Thursday, August 22, 2013

Knowing what pool you're swimming in

Last week I heard Susan Gangl, a librarian in our Arts & Humanities unit, describe the core message of a workshop covering a variety of library databases: Know what pool you're swimming in.

That message remains important for our newest, and arguably most visible, database, MNCAT Article Discovery. Unlike most databases, which are designed to focus on a particular discipline or audience, MNCAT Article Discovery is designed to include as many possibilities as is practical. Also unlike most databases, Libraries staff can choose which of the sources made available by our vendor, Ex Libris, to activate. The set of all sources available through Ex Libris is called the Primo Central Index (PCI).

As we work through the long list of available sources, we are discovering that selecting which to activate is a bit of an art. Our goal for MNCAT Article Discovery is that it provide a useful array of starting points for the user with minimal "clutter." If we activate everything, we run the risk of alienating the very users we want to help by providing too many choices. If we activate too little, too many users will miss out on useful starting points.

Among the guidelines we used to determine the initial configuration:
  • If it's subscription-based and we subscribe, it's activated.
  • If it's free references material, it's not activated. We've seen implementations at other institutions where the first hit is typically from Wikipedia. Our assumption is that our users will have already looked at Wikipedia before coming to the library if they needed the sort of background Wikipedia articles offer.
  • If it's better discovered through specialized search tools, we leaned toward not activating. We still have a plethora of databases available that are designed to help people find materials in a particular discipline or of a particular type.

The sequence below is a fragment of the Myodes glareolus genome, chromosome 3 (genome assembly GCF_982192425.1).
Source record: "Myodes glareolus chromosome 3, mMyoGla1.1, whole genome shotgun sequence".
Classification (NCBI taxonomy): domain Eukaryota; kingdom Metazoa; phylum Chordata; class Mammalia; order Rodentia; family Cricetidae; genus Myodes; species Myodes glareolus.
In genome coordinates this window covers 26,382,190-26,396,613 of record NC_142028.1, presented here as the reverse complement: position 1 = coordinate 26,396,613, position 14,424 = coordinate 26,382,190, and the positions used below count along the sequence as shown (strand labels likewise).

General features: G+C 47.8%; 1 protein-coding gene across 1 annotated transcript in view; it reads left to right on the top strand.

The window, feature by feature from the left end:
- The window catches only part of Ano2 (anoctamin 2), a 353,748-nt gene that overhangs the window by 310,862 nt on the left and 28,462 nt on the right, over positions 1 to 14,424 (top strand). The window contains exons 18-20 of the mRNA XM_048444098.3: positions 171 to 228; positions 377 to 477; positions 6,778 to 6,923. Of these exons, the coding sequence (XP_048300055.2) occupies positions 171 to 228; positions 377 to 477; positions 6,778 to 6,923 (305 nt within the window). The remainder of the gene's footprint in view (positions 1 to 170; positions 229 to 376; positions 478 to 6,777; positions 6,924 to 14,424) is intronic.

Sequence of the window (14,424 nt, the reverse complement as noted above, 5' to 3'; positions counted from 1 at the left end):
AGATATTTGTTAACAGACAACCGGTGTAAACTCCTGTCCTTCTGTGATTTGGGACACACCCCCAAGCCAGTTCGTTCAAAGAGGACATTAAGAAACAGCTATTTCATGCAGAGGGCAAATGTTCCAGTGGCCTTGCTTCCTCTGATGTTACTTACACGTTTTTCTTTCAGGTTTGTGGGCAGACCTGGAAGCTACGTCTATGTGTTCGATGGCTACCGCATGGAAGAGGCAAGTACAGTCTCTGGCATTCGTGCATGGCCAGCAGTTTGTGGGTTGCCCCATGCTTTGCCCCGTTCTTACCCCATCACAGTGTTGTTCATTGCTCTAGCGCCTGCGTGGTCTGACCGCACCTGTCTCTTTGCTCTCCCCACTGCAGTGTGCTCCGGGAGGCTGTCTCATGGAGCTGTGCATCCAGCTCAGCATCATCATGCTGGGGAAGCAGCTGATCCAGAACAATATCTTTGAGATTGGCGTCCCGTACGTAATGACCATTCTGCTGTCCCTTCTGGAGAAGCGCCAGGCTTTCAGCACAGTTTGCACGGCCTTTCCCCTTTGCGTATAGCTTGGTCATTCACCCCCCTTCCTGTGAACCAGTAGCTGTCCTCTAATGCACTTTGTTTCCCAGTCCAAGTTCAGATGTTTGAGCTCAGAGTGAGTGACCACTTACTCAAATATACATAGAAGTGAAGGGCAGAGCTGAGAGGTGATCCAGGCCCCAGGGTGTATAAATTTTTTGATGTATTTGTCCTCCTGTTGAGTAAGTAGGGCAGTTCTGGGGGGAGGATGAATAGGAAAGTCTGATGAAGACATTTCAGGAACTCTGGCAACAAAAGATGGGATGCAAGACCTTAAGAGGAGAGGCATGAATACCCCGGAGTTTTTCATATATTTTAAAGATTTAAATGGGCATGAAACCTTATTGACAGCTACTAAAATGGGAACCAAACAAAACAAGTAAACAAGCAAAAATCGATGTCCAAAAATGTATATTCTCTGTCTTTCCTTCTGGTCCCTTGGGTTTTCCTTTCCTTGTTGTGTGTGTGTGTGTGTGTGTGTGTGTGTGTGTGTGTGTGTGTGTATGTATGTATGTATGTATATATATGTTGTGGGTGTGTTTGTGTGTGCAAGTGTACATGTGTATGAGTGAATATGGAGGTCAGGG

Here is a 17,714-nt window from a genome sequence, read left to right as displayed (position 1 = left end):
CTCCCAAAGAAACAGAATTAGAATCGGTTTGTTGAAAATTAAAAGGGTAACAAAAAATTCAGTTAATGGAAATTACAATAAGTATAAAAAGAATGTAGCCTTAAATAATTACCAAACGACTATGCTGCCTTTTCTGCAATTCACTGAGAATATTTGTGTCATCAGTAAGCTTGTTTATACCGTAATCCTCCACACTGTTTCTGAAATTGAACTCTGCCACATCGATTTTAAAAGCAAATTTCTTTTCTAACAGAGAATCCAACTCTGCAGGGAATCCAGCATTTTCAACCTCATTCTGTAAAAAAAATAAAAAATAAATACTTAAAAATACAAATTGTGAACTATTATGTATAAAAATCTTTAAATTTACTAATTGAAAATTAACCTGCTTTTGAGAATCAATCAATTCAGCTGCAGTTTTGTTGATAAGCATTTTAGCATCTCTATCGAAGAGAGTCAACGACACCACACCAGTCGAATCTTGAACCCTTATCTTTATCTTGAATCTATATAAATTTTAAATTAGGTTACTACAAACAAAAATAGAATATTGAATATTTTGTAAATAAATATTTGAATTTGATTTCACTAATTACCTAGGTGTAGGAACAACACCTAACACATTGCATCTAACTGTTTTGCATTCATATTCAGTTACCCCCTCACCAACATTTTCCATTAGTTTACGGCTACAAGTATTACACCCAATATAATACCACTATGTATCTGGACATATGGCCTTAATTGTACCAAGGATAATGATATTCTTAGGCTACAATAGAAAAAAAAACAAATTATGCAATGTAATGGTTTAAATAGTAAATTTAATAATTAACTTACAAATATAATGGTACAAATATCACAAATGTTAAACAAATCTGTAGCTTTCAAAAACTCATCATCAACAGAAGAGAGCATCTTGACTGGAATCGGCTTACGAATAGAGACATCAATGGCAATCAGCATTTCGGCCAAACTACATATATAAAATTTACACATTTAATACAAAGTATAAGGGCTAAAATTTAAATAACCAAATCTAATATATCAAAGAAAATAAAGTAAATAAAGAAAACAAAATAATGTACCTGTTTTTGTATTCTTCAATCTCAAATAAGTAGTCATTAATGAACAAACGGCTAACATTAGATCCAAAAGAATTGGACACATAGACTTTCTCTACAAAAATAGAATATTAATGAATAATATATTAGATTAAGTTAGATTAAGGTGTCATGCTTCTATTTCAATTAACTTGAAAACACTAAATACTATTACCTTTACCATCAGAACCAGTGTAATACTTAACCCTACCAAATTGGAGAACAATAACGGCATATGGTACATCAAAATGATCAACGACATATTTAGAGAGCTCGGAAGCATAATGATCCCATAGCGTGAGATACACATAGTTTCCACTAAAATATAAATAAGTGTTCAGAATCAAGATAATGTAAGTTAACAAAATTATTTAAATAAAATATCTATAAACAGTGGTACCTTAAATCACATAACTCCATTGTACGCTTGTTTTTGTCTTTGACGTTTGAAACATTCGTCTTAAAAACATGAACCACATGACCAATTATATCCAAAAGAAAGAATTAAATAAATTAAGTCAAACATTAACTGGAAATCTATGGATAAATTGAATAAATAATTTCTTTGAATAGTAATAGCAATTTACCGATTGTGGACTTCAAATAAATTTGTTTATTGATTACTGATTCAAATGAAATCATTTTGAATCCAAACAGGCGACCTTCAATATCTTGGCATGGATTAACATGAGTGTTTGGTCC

• Minimize multiple points of access to a title in a single search result.  For example, we could get e-book records from the PCI, but we also catalog those we have access to.  For now, such records will be available in both MNCAT and MNCAT Article Discovery, since the results are not blended.  This will be revisited when we move to Alma and blend it with MNCAT Article Discovery.
  • Avoid clutter. For example, we chose not to activate HathiTrust Digital Library at this time. Currently the HathiTrust includes individual records for journal issues which we felt would provide too many returns.

You can find our current lists of what is active and what is not at http://z.umn.edu/pci. If you don't find a particular database on one list or another, that database isn't available through Ex Libris. For many sources, the lists include reason why the source was or was not activated. Note that the activated resources are on the main tab and deactivated resources are on the second tab.

Tuesday, August 13, 2013

Introducing MNCAT Article Discovery

The world of research contains a vast number of information sources: books, articles, conference papers, reference materials, and so on. Experienced researchers and librarians know that it's easier to find the sources you need by first choosing where to look. Libraries help facilitate the research process by providing access to a wide variety of databases. 

These databases typically index literature in a particular discipline or for a specific purpose. While helpful--even vital--for focused research, choosing among the hundreds of databases licensed by University Libraries is overwhelming for those less familiar with the process, and even for specialists in one field who need to branch into something new to them.

This fall, we are introducing yet another database to this mix: MNCAT Article Discovery. Rather than limiting a search to a predetermined scope, MNCAT Article Discovery indexes most of our licensed resources as well as a selection of the freely available content typically found through Google Scholar or an Internet search engine.

Of course, when it comes to results, more doesn't necessarily mean better. MNCAT Article Discovery uses a robust relevancy ranking algorithm combined with powerful facets to help the user focus on the most appropriate resources to meet their current research need. We'll provide more information on relevancy and facets in a future post.

In September, MNCAT Article Discovery will be the default search target from the Articles and Databases tab of the Libraries website. It will also be listed in the Databases A-Z list accessible from that page. For now, you can try out MNCAT Article Discovery in MNCAT.

Prior to spring semester, another resource will be added to MNCAT Article Discovery: MNCAT, our current "books and more" library catalog. This blended database will be called MNCAT Discovery, and it will be the default search from the Libraries main website. We'll provide more information about the scope, relevancy, filters, and features available in MNCAT Discovery, as well as a link to the test environment, during fall semester.